20 Paris terror suspects from attacks that killed 130 in 2015 face trial beginning Wednesday


PARIS — In a secure complex embedded within a 13th-century courthouse, France on Wednesday will begin the trial of 20 men accused in the Islamic State group’s 2015 attacks on Paris that left 130 people dead hundreds injured.

Nine gunmen suicide bombers struck within minutes of each other at France’s national soccer stadium, the Bataclan concert hall Paris restaurants cafes on Nov. 13, 2015. Survivors of the attacks as well as those who mourn their dead are expected to pack the rooms, which were designed to hold 1,800 plaintiffs 350 lawyers.

The lone survivor of the extremist cell from that night, Salah Abdeslam, is the key defendant among those being tried for the deadliest attack in France since World War II. He is the only one charged with murder. The same IS network went on to strike Brussels months later, killing another 32 people.


Dominique Kielemoes, whose son bled to death at one of the cafes that night, said the month dedicated to victims’ testimonies at the trial will be crucial to both their own healing that of the nation.

“The assassins, these terrorists, thought they were firing into the crowd, into a mass of people. But it wasn’t a mass — these were individuals who had a life, who loved, had hopes expectations, that we need to talk about at the trial. It’s important.” she said.

A victim of an attack in Paris lies dead outside the Bataclan theater in Paris, Nov. 13, 2015. In all, the attacks killed 130 people. (Associated Press)

Twenty men are charged, but six of them will be tried in absentia. Abdeslam, who abandoned his rental car in northern Paris discarded a malfunctioning suicide vest before fleeing home to Brussels, has refused to speak with investigators. But he holds the answers to many of the remaining questions about the attack the people who planned it, both in Europe abroad.

The modern courtroom was constructed within the storied 13th-century Palais de Justice in Paris, where Marie Antoinette Emile Zola faced trial, among others.

For the first time, victims can also have a secure audio link to listen from home if they want with a 30-minute delay.


The trial is scheduled to last nine months. The month of September will be dedicated to laying out the police forensic evidence. October will be given over to victims’ testimony. From November to December, officials including former French President François Hollande will testify, as will relatives of the attackers.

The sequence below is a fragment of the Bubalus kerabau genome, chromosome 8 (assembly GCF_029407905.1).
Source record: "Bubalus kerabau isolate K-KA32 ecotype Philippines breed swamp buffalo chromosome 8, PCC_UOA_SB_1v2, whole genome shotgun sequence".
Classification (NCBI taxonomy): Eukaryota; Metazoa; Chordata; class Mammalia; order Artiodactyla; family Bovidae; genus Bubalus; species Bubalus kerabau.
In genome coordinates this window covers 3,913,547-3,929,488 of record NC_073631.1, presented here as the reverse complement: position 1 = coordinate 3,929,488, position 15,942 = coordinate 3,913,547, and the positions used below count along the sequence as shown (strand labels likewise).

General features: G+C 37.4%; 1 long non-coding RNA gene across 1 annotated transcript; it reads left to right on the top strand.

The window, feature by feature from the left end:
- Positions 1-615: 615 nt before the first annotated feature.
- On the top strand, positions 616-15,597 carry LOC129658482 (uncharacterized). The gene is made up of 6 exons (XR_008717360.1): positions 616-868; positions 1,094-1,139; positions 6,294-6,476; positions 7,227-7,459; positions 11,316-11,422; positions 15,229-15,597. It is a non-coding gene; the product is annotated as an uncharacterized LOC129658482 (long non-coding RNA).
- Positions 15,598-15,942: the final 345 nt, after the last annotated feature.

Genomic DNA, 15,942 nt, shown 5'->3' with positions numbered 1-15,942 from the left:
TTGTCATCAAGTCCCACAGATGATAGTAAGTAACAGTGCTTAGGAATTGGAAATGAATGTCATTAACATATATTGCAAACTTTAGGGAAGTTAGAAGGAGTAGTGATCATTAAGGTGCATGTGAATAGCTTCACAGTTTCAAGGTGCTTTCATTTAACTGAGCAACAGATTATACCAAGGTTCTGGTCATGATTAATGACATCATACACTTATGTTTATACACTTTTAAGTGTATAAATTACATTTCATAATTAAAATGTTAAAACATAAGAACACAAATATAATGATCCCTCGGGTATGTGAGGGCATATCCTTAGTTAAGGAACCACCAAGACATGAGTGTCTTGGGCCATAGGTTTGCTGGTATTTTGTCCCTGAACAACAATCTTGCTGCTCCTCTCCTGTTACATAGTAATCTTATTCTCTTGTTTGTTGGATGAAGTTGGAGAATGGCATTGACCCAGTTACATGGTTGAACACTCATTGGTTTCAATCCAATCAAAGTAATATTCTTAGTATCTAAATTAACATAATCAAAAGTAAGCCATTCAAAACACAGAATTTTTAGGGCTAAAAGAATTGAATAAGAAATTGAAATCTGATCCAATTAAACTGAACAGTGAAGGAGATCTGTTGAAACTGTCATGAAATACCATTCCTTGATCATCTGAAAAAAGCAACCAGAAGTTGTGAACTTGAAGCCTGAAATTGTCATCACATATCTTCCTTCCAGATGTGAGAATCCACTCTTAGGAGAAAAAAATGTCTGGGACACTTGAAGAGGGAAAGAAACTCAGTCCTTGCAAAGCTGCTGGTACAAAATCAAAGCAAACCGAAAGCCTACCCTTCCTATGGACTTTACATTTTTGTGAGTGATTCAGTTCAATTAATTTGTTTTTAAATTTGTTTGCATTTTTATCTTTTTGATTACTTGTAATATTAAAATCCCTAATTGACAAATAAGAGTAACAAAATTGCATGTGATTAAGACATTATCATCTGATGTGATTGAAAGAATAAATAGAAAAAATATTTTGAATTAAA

Abdeslam will be questioned multiple times. He has so far refused to talk to investigators.

None of the proceedings will be televised or rebroadcast to the public, but they will be recorded for archival purposes. Video recording has only been allowed for a handful of cases in France considered to be of historical value, including last year’s trial for the 2015 attacks against the Charlie Hebdo newspaper in Paris a kosher supermarket.


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Why individuals should buy health insurance in their 30s


There has always been a great emphasis on insuring oneself with a comprehensive healthcare scheme early in life. Besides sedentary lifestyle, mounting mental pressure health issues, the covid-19 pandemic has made it imperative to have a health insurance plan irrespective of one’s age.

We take a look at some of the essential reasons why individuals should have health insurance in their thirties.

Naval Goel, Founder & CEO, PolicyX.com, said, “Indeed, taking a health insurance plan early in life helps in saving extra premium, but at the same time, there are a lot more benefits that a customer signing before 30 years of under a health insurance program can extract. The biggest benefit is that the long waiting period imposed on various treatments gets over by the time an insured need. This means they can take the leverage of their health insurance completely by the age of 40s.”

The pandemic has forced health insurance service providers to turn stricter with their underwriting. People who are older tend to show health complications have higher chances of rejection these days. A person under the age of 30 years is generally considered healthy has zero chances for application rejection.

Sanjiv Bajaj, joint chairman MD, Bajaj Capital, said, “If you are young healthy, do not delay about buying a health insurance policy. A youngster should not wait to get older or get any chronic illness as it makes sense to buy a health policy when you are young. Many youngsters consider buying health cover when they get old.” Bajaj further said, “By the time one is a middle-aged person, there could be medical conditions such as high blood pressure, diabetes, etc. may also get a limited cover. The younger you are, the lower the policy premium, you can buy a policy with a higher sum insured. It makes sense to buy coverage of around 20 to 25 lakh, considering the health inflation in these times. For small families, there is an option to buy a Family Floater plan wherein all individuals of the family can get insured.”